Question: Sienna from Montgomery: I just inherited an IRA from my father who recently passed (at age 82). How do I deal with taxes?
A: We’re sorry for your loss. Losing a loved one is hard enough, let alone trying to deal with the financial aftermath. It’s important to approach a situation like this with a clear head, so understand that you don’t have to do a thing with this money just quite yet. Then, once you’re ready, here’s what to know.
Prior to 2019, you would have been able to ‘stretch’ the funds in that IRA so you could spread out the distributions (and taxes) over the course of your lifetime. But the SECURE Act changed the rules. Now, a non-spousal beneficiary must liquidate an inherited retirement account within 10 years of the original accountholder’s death (though there are a few, limited exceptions to this rule). And while the Treasury Department had previously indicated that the beneficiary could take out any annual amount over the course of those 10 years, it just pulled a switcheroo back in late February: The new proposal now states that if the original owner had already begun taking Required Minimum Distributions (RMDs), the beneficiary must take RMDs between years one and nine, then withdraw the remaining balance in year ten.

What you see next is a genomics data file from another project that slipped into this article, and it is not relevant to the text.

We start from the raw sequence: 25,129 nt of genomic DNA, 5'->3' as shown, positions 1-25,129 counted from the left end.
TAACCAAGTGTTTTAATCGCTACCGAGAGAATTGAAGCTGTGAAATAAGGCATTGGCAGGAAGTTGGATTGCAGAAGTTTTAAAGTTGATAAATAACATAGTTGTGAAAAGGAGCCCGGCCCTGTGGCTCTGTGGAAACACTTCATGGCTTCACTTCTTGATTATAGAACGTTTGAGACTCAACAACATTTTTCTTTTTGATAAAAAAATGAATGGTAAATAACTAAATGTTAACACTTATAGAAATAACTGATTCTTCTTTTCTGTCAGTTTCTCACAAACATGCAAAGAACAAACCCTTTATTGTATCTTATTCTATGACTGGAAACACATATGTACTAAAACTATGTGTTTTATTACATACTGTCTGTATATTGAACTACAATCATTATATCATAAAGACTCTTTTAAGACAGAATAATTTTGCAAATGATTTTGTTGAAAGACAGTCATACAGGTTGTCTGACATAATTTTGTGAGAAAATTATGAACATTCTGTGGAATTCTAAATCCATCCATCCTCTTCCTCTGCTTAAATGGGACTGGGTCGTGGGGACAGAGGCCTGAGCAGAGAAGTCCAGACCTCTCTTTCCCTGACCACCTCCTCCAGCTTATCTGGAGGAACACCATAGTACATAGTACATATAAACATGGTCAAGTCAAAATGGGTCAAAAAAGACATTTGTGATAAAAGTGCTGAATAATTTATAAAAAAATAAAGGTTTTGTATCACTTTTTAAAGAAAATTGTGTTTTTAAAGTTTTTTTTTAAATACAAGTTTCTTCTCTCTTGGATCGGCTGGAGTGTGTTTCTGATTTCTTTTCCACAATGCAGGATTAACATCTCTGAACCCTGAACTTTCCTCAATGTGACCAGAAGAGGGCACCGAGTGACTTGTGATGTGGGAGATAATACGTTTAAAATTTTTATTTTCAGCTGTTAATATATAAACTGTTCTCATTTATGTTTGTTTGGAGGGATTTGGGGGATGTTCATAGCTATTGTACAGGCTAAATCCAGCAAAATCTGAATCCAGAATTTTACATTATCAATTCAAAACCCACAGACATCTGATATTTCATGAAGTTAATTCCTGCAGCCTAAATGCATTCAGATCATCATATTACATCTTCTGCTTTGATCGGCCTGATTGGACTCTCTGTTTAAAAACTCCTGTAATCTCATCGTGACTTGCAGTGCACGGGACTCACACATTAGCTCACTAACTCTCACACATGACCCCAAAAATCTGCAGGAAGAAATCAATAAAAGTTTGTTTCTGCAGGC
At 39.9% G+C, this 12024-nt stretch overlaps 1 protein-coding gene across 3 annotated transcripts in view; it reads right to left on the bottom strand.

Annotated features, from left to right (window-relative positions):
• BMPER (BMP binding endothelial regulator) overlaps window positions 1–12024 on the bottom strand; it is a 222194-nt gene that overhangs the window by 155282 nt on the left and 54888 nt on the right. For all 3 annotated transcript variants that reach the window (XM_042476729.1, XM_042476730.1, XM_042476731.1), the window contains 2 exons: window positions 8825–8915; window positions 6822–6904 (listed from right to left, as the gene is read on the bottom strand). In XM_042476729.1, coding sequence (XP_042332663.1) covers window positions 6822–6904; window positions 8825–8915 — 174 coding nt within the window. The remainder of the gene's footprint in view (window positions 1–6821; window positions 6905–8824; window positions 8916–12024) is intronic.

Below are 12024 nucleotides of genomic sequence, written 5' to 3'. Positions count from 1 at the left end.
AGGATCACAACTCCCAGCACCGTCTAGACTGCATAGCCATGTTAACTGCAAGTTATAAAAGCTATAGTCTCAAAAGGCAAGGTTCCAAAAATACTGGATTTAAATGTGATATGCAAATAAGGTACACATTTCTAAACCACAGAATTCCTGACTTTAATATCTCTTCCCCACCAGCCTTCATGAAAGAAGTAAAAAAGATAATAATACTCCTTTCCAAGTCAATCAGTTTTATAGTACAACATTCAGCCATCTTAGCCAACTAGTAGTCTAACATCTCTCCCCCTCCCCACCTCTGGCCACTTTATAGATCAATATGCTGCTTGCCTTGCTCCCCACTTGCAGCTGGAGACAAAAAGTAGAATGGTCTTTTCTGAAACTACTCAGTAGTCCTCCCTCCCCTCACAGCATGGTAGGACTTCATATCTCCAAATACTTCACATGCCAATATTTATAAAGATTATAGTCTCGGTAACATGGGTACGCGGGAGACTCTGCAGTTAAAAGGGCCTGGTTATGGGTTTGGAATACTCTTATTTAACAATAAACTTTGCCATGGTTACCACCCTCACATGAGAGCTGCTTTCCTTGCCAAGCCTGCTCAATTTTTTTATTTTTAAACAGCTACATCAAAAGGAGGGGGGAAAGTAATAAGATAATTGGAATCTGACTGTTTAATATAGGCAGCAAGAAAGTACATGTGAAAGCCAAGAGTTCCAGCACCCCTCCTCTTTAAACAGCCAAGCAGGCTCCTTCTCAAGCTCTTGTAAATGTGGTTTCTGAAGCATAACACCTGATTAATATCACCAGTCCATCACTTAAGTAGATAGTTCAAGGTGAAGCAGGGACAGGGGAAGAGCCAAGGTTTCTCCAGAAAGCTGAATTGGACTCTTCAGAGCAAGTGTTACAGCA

This change in interpretation means that, as the beneficiary, you’ll have even less flexibility with this money since you’ll be forced to take withdrawals every year – regardless of your financial circumstance. And since this money is taxed as ordinary income, this could very possibly bump you into a higher tax bracket. This makes developing a sound tax planning strategy even that much more important. (Note: If you were inheriting a 401(k), rules can vary from plan to plan, so those stipulations would play into a decision like this as well.)
Unfortunately, this situation is still fluid – the Treasury Department could change its mind again. So here’s the Simply Money Point: This is one of those circumstances in which we would highly recommend seeking the guidance of a fiduciary financial advisor or a tax professional. And, hopefully, the Treasury Department will issue some final guidance by the end of the year.